December 2, 2013

Bayou Classic Jump-Started With New Orleans Parade

Thousands take Thanksgiving break to enjoy bands, cheer squads and floats

Grambling State University Media Bureau

New Orleans, La. – As colorful beads flew from floats, Grambling State University and Southern University bands marched through downtown New Orleans with soulful music and moves. Parade watchers gathered closely together to shield the chilly wind on street corners and along the curbs to watch the annual Bayou Classic Thanksgiving Parade.

“We just arrived into New Orleans and we are going straight to the parade,” said Travis Matthews, a Houston mass communications major at Grambling State and a part of the Tiger cheerleading squad. “The weather is a major difference between the other three Bayou Classics I have been in.”

The annual parade drew thousands just two days before the two universities play the Bayou Classic football game in the Mercedes-Benz Superdome Saturday at 1:30 p.m.

Another GSU cheerleader was excited to be home for the classic and the holidays. “I love being here in my home city,” said Ceairra Price, 19, a sophomore biology major from New Orleans.

The parade included the World Famed Tiger Marching Band of Grambling State and the Human Jukebox of Southern as well as several local high school bands, alumni groups, cheerleaders, dance companies, steppers and radio and television personalities.

The streets were lined with competitive alums as they showed off their school pride with their university appeal and colors. For one Grambling alum, she has been attending Bayou Classic festivities for as long as she can remember.

“I have been attending Bayou Classic since I was in my mothers’ womb,” said Harmona Epps, a former flute player. “Grambling sounded awesome like always.”

Epps was with her mother, Beverly Wilson-Epps, and her sister, Hashawn Epps, each dressed from top to bottom in Grambling attire. Hashawn Epps, who played trumpet in the GSU marching band, even wore black and gold GSU shoes.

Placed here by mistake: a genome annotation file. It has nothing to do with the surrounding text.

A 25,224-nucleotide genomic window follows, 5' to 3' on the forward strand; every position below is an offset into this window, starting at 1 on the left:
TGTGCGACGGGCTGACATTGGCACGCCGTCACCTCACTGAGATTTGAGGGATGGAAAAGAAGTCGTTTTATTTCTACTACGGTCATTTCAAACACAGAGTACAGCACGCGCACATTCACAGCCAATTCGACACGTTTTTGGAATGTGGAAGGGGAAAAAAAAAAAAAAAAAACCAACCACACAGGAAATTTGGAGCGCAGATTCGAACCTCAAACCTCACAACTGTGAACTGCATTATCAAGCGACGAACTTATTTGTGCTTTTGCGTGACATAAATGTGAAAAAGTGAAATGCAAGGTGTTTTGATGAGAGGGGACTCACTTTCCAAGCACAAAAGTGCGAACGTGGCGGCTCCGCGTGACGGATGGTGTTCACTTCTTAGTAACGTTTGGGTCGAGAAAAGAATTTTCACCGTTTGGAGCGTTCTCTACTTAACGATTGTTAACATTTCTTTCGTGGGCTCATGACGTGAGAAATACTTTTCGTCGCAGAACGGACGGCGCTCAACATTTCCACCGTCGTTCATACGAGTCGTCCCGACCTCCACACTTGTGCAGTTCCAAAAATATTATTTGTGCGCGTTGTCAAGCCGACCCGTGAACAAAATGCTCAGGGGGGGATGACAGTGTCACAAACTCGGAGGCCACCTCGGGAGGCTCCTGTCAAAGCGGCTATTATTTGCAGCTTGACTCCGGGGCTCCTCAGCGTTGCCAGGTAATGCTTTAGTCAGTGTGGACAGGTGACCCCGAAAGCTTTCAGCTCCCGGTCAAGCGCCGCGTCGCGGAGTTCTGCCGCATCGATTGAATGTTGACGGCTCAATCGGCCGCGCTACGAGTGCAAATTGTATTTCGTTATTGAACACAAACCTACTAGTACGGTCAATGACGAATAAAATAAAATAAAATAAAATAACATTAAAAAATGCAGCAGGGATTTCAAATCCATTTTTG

Lisa Allston drove from Monroe and skipped the dressing, marconi and cheese and turkey to find a good seat along the parade route.

“We didn’t have Thanksgiving dinner yet,” said Allston, 57, a GSU 1981 graduate. “We grabbed some snacks and kept driving. Everyone is excited and we have some more family coming from California and Florida.”

Some parade-goers had no connection to Grambling State or Southern, but they heard the music from restaurants and hotels and wanted to join the fun and excitement.

Dunia Juan, a 14-year-old from Spain, she said that she never experienced anything like it, especially the music and marching styles of the historically black universities. Juan, a ninth grader at Queens Metro High School in New York, was visiting New Orleans with her family. Meeting the GSU Tiger mascot was one of her favorite moments.

Although from the New Orleans area, DeAndre Degruy didn’t understand the intensity of the rivalry until seeing the GSU and SU fans face off at the parade. “It’s a real beef thing between Grambling and Southern,” said Degruy, 18, a freshman studying education at the University of New Orleans. “Grambling killed it. Southern was whack and dry.”

“I am excited to see the students’ spirits up despite the record of the football team,” said Larry Pannell, the GSU band director. “We may do a major upset this weekend; you can throw the record out the door.”

“This is a whole different series now,” said Edwin Thomas, the GSU percussion and drum line band director.  “We don’t look at records. It comes down to one game. It’s like the Super Bowl to us. This would truly make our season, if we go ahead and upset Southern University. I like the direction the university is moving despite our shortcoming.”

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The Bayou Classic Thanksgiving Parade is just one of the many events during the classic. On Friday, the universities’ bands and Greeks will compete for this year’ bragging rights at the Bayou Classic Battle of the Bands and Greek Step Show at 6 p.m. The big event, the Tigers and the Jaguars facing off in the annual football game, start at 1:30 p.m. and will be televised nationally on NBC. See for more information.

Media Contact:
Will Sutton



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